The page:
None of this implies that procreation is an absolute requirement for every person. As Reform Jews, we place a high value upon personal freedom in the realm of religious observance. Phrases such as “absolute requirement” are conspicuous by their absence from typical Reform Jewish religious discourse. With respect to this particular observance, there have always been those who could not and did not have children; similarly, “there are people who, for a variety of reasons, will be unable to fulfill this mitzvah.” Like other mitzvot, this one is incumbent only upon “those who are physically and emotionally capable of fulfilling it. Those who cannot are considered no less observant and no less Jewish.”[21] Yet this understanding attitude should not be taken to mean that we are somehow neutral as to the decision of a Jewish couple to have children. To say that “procreation is a mitzvah” is to say that it is a positive good and that, barring truly extenuating circumstances, it is the choice that Jews ought to make for their households and families.

For this reason, our she’elah is an especially profound one. The couple who submit it clearly take their Judaism seriously. As such, they regard children not only as the fulfilment of a personal desire but also as the realization of a mitzvah, an act by which we Jews constitute ourselves as a people and as a religious community. The procedure of in vitro fertilization (IVF) may offer the only hope for them to conceive a child. They wish to know whether Jewish tradition and Reform Jewish tradition, both of which stress the importance of having children, teach that they ought to undergo this procedure despite their aversions to it. It is to this issue that we now turn.

II. Artificial Techniques of Human Reproduction: A Reform Jewish View. In ancient times, the accepted response to barrenness was prayer. Since it was natural to regard infertility as a divine punishment, an “act of God,”[22] the proper course of action was to turn to God in supplication, as did Abraham (Genesis 20:17), Isaac and Rebecca (Genesis 25:21)[23] and Hannah (I Samuel 1-2). Indeed, a refusal to pray on behalf of the infertile was considered an act of grave moral insensitivity. Thus, the rabbis criticize Jacob’s angry response to Rachel (“Can I take the place of God, who has denied you fruit of the womb?” Genesis 30:2) with a question of their own: “is this how one responds to those who suffer?”[24] Significantly, these episodes are cast in a therapeutic context. Infertility is a disease, an ailment that can be “cured” by the correct remedy. And as is generally the case in biblical and much rabbinic literature, the best available “therapy,” for childlessness as with all other diseases,[25] is prayer.

Since then, much has changed. Where healing was once effected primarily by means of prayer, Jewish tradition has for many centuries accepted the practice of medicine (refu’ah) as the correct therapy, the right response to disease. Medicine, our sources tell us, is a mitzvah; it is the way in which we most often fulfill our obligation to save life (pikuach nefesh). While it is surely a good thing to ask God’s blessings upon those who are ill–and we do so in our liturgy–prayer is no longer sufficient therapy. As the talmudic saying puts it, “one who is in pain should go to the doctor”:[26] when we are ill, we must avail ourselves of the remedies devised through human wisdom and scientific knowledge and not place our exclusive reliance upon the hope that God will intervene into the workings of nature.[27]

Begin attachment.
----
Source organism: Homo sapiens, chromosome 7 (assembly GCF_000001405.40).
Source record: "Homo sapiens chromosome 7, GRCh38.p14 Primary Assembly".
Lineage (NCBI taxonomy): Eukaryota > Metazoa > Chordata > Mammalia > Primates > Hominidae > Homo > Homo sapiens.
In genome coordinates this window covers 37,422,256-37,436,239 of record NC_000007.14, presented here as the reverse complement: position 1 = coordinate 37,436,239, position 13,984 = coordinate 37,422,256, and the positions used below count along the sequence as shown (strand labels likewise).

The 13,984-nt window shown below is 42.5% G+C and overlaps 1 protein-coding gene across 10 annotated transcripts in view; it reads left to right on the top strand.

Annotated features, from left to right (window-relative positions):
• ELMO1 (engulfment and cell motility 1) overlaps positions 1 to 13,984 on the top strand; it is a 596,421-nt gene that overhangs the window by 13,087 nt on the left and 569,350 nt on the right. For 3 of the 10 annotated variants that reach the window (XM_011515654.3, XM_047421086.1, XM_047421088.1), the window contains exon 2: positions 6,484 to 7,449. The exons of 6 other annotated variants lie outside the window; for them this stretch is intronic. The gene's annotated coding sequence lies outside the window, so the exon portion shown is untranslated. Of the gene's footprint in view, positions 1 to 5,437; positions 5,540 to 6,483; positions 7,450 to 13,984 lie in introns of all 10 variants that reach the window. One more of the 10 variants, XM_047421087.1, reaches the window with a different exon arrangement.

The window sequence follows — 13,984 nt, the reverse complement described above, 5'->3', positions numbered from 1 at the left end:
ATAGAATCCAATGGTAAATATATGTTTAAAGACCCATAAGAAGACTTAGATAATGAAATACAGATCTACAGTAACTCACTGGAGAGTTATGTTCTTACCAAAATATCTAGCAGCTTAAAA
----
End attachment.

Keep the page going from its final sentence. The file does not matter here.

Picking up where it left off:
From all of this, it follows that the various technologies which enable the infertile to conceive ought to be understood as medicine. Our Committee has indeed taken this position with respect to artificial reproductive techniques in general[28] and IVF in particular.[29] Human infertility is a disease, not because it threatens the life and health of the infertile but because it frustrates our attainment of the goal–the mitzvah–of bringing children into the world.[30] The scientific tools developed to cure this disease are therefore advances in medicine and should be welcomed, as we welcome other medical advances, as a positive good. The question we must answer at this juncture is the extent to which this particular kind of medicine ought to be regarded as obligatory. Medical treatment, after all, is a mitzvah, understood in our tradition as a religious duty. And in cases where the medical procedure indicated for a specific condition is a tested and proven one (refu’ah bedukah or refu’ah vada’it), offering a reasonably certain prospect of successful treatment, the tradition holds that a patient is obligated to accept the treatment and can even be compelled to do so.[31] Does IVF, which we clearly regard as medical treatment for disease, fall into this category of “tested remedy”? If it does, then we would have strong grounds on which to urge the couple who bring this she’elah to undertake the procedure despite its discomfort and its cost.

III. IVF as a Medical Procedure. The technology of in vitro fertilization, first developed over fifty years ago, led to a live human birth in 1978.[32] It is a “medically indicated” treatment for infertility resulting from blockage of a woman’s fallopian tubes, male infertility, endometriosis, and “other multiple causes.”[33] The procedure may be summarized as follows.[34] The woman’s ovaries are stimulated with fertility drugs to produce multiple eggs.[35] The woman’s response is monitored by means of urinalysis, blood samples, and ultrasound. Once the eggs are released, the physician may retrieve them through laparoscopy, done under general anesthesia, in which a surgeon inserts a hollow needle, guided by an optical instrument called a laparoscope, into the woman’s abdomen. Alternately, the needle may be inserted into the vagina, guided by ultrasound. This latter method requires only a local anesthetic. Upon retrieval, the eggs are placed in glass dishes and combined with semen collected from the woman’s partner or a donor. The dishes are placed into an incubator for twelve to eighteen hours. If an egg is fertilized and develops into an embryo, it is transferred into the uterus by means of a catheter inserted into the vagina. Should the embryo become implanted in the uterine wall, pregnancy will be detected about two weeks later.